It could be just a single teardrop right beneath the eye or three small dots between the thumb and forefinger. It could be a name in bold gothic letters, a religious symbol, or a number (in Roman or Aztec numerals). Over the years, tattoos have become a pervasive symbol of gang membership. Even those who want out of gangs are judged by their tattoos—an indelible mark of Cain, reminding them of a past that they would rather forget.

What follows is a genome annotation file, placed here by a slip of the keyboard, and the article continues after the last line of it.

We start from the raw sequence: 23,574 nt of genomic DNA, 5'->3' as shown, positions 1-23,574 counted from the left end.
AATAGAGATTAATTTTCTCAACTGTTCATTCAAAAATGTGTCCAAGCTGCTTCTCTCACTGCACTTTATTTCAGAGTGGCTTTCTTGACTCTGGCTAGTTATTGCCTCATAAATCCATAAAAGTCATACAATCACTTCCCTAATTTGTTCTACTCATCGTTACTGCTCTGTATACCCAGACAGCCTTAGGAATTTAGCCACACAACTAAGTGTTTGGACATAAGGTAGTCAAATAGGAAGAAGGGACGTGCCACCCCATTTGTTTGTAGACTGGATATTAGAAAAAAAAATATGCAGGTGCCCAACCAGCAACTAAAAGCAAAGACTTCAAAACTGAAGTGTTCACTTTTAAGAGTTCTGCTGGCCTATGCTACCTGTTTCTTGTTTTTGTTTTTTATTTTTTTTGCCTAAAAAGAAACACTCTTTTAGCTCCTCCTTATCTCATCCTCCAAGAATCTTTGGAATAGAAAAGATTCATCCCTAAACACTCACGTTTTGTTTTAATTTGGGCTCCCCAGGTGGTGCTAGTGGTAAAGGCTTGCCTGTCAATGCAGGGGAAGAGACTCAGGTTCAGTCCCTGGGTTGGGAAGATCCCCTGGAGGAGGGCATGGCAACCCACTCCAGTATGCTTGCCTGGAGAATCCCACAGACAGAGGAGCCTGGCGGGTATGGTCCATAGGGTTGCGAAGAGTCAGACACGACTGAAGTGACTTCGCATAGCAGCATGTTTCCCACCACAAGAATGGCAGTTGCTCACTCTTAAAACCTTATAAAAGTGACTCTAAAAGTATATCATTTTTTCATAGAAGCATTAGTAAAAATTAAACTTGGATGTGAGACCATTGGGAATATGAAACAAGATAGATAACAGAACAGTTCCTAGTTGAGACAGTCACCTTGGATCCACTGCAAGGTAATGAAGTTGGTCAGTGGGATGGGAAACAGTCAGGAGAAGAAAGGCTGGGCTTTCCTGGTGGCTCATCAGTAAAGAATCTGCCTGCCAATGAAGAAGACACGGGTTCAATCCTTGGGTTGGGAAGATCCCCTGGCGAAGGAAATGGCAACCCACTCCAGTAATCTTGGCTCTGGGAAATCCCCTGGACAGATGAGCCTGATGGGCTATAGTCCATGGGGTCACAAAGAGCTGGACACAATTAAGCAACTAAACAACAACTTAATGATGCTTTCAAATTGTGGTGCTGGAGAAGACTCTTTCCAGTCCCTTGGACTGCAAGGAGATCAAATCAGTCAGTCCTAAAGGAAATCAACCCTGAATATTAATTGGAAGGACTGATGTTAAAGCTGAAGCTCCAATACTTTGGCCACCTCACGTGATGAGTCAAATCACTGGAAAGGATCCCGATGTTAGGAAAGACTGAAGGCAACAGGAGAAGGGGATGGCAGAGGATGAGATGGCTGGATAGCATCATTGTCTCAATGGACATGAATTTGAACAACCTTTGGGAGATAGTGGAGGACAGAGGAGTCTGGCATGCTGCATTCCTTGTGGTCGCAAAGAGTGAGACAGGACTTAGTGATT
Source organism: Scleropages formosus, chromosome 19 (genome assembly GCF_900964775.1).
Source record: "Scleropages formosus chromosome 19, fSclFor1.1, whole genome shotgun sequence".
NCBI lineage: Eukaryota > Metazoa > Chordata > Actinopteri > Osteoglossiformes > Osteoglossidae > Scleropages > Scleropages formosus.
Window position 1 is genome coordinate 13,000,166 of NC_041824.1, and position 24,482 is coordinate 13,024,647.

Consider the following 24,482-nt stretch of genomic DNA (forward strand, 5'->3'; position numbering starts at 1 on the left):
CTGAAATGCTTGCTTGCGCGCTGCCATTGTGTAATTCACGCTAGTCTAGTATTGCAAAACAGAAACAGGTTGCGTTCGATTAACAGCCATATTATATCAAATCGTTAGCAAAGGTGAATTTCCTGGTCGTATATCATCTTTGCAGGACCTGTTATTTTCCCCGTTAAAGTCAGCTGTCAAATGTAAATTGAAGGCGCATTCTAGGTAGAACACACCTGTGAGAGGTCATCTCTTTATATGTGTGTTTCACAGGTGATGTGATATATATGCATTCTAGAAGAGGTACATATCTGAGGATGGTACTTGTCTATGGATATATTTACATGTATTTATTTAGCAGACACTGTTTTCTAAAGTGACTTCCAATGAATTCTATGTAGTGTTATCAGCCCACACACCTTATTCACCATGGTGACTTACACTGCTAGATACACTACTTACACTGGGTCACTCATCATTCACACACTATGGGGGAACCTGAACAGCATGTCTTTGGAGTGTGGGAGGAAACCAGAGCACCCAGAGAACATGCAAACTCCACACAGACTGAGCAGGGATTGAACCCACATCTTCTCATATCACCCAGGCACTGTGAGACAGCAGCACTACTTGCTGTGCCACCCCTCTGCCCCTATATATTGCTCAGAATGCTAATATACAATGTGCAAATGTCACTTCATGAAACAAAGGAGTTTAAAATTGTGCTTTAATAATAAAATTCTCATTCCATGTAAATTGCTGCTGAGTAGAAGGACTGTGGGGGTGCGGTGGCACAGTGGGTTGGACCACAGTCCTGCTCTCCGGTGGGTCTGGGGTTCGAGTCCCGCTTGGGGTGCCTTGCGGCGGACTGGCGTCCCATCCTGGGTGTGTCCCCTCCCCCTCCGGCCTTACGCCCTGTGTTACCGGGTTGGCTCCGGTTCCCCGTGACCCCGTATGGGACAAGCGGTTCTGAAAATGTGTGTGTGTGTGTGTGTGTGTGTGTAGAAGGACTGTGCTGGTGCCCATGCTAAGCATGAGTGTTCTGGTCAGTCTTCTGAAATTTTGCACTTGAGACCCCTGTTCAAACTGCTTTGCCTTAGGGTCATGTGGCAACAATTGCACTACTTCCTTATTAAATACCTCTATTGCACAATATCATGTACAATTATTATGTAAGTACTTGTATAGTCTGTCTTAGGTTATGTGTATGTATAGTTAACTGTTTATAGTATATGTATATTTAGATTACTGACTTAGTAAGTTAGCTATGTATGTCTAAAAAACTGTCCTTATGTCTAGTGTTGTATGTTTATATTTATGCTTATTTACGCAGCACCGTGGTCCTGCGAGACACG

Until now, that is. San Jose has launched a new program, Clean Slate, to help young people ages 14 to 25 remove their tattoos when they leave a gang. It’s a chance to get a fresh start, without being haunted by the mistakes of their past. The program offers to remove tattoos from all exposed areas (face, neck, and hands) on people who leave their gangs, provided that they attend a weekly life skills workshop and perform community service.

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